This week I am feeling incredibly confident and proactive. I’m not the emotional wreck that seemed to take over my soul last week, no she is gone and in her place is someone determined to get what my family needs.
I have spoken to my SEN Officer’s manager who I really like. She’s very sympathetic to the potentially delicate situation, she listens and she puts forward useful suggestions. I have also spoken to the lady in social care (can’t remember her title) who I kind of leeched onto last week being that she was the only person I could think of to try and call out for help. I think I’ve annoyed her as she has subsequently become quite matter of fact and blunt with me. I guess in some ways this is fine; I know my place and know every conversation we have will be purely practical. She works within an arena full of emotions so I’m intrigued by her approach and last week on the phone I found some of the things she said to me pretty rude and insulting. But it’s fine, I’m not the doormat I used to be so can fight back with valid points and an even more valid argument as to why we need what we need for Jude.
The hilarious thing is, no one apologised for not responding to my email or even acknowledging it. The “cry for help” that it has been entitled by one council worker. And yes it was a cry for help so WHY DID THEY IGNORE ME?! A month is an incredibly long time to be living in an apprehensively static state, waiting and waiting…so for someone/several people to read my afflicted words and just pass it onto the next person is frankly disgusting. You know you hear those cases in the news where something tragic happens within a family? I can totally see how this can occur. The frustration of trying to manage the enormity of a social care case, even just getting to that point where you admit you can’t cope, to take on the guilt you feel in asking directly for help and the struggle of wondering whether you should call them back one more time. I’m beyond all that now. All I care about is Jude.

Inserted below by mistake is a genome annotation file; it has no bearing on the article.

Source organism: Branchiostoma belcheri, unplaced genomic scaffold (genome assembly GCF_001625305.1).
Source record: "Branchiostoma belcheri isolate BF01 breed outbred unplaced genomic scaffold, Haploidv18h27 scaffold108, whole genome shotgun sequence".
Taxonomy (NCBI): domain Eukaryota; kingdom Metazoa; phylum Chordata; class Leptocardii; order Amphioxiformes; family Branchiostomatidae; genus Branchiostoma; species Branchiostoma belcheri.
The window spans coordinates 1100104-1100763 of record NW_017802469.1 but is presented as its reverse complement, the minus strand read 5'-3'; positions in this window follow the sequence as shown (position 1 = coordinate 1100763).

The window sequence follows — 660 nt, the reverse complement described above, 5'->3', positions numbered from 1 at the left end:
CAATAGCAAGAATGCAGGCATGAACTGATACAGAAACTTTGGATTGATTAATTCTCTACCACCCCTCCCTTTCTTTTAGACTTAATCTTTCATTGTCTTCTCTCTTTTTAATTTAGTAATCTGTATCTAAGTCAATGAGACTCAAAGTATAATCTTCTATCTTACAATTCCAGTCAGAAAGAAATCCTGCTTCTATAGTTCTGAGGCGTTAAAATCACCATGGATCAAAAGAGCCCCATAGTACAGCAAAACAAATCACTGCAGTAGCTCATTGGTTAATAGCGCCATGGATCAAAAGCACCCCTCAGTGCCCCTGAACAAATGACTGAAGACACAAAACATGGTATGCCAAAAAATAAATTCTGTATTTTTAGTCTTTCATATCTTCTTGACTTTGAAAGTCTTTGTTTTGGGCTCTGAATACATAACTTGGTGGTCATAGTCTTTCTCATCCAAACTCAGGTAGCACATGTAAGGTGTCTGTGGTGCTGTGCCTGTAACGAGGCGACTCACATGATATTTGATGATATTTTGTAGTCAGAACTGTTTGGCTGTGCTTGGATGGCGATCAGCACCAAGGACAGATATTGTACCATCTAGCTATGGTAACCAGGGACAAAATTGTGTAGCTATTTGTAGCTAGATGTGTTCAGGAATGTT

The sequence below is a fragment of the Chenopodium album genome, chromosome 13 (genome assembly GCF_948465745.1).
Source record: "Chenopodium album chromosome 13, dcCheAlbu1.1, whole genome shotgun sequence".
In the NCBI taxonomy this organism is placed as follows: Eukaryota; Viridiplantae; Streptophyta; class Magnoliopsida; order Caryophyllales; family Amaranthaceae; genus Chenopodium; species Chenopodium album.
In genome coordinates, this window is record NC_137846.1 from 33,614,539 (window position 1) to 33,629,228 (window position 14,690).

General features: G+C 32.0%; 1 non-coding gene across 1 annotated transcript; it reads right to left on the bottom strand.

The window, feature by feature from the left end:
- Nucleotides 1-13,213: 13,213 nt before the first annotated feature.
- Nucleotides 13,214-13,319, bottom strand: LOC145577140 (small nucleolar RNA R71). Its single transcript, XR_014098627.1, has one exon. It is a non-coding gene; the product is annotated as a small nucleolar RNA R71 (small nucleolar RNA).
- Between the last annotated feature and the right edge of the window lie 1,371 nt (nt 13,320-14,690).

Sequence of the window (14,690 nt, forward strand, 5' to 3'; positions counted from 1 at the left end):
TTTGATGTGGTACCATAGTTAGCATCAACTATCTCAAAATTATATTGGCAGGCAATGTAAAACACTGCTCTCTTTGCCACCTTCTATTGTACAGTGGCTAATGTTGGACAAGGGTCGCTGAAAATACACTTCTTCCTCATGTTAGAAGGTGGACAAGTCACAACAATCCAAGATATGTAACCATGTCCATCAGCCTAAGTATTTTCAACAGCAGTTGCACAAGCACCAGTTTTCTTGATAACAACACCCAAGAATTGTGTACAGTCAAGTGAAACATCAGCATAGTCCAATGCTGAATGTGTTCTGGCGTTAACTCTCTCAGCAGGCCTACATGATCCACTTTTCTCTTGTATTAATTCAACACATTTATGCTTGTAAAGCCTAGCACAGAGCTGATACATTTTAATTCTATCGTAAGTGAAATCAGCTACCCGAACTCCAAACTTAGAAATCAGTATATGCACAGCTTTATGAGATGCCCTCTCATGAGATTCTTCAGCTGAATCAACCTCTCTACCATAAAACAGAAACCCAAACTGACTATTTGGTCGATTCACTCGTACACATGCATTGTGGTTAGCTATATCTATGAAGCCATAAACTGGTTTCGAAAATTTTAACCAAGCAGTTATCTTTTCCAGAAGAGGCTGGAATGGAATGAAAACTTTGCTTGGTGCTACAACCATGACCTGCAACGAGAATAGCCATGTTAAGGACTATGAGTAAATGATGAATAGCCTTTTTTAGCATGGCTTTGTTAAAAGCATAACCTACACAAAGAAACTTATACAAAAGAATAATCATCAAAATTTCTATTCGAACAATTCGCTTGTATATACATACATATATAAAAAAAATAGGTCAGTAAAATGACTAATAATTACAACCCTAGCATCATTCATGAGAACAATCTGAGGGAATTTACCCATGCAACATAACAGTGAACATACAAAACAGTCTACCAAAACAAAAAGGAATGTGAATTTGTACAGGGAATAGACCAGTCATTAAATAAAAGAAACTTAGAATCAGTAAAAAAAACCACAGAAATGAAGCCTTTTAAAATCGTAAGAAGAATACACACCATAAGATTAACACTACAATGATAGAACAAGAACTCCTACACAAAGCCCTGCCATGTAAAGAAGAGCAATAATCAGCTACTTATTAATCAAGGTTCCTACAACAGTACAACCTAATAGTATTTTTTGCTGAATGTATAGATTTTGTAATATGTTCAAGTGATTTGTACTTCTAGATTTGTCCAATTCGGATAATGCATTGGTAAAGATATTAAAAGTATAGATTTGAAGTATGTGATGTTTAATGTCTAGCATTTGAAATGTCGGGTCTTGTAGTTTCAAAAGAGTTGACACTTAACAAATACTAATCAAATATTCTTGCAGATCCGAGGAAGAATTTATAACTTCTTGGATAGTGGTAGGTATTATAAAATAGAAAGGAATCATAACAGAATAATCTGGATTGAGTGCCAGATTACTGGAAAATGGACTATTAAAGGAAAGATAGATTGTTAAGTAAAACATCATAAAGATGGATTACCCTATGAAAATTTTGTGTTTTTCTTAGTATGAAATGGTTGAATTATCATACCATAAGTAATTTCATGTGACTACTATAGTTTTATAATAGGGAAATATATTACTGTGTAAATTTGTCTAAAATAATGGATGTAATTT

So here is the latest dilemma. Today, I was told that Jude’s father has been contacted in regard to the notion of residential schooling for Jude. He has parental responsibility so despite having very little involvement in Jude’s day to day life, his opinion is apparently valid. Straight away I was despondent and felt uneasy. In my heart of hearts, I don’t believe he would do what is in the best interest of Jude and whilst I can’t go into massive detail about why I think this, I know I now have another hurdle in my way to getting the care Jude really needs to help him become the best Jude he can be. Naturally, he doesn’t want Jude to attend residential care, but why? No one asked this despite it being a pretty valid question. Is it out of spite? Genuine residential school fear? I have to show evidence of why it WOULD be best for Jude, so why can’t he show evidence as to why it WOULDN’T?
And as you know, my decision for Jude’s schooling isn’t entirely about Jude’s needs, so why would Jude’s father care about this side of my reasoning? He wouldn’t and quite evidently doesn’t. I find the whole idea of parental responsibility frustrating and in our situation, completely insulting. I work hard to give Jude (and the girls) everything they could possibly need – I give up working opportunities, free time, literally any freedom I may really enjoy for their happiness and I certainly don’t feel he shows this same level of selflessness.
The word responsibility means “the state or fact of being responsible, answerable, or accountable for something within one’s power, control or management.”
“Within one’s power“- this surely can’t be a decisively made power? I take it to mean doing whatever you can within your power. Not picking and choosing when you use this power.
I’m frustrated and annoyed that yet again, I’m going to have to justify my beliefs and status. I’m meeting my social care (social worker?) on Wednesday and I have a list of questions and statements for her that clearly explain my upset with the situation but emphasise my point of view. I hope we can overcome this recurring habitual blip in our quest for the support our family needs. I, again, feel like I’m in a state of vilification for wanting residential schooling for Jude. It’s another example of them against me but now the “them” has taken on a secondary, sadly more familiar face. I’m not disheartened though, I am reading up on the law and will continue with fighting for what we know is best for Jude and his future.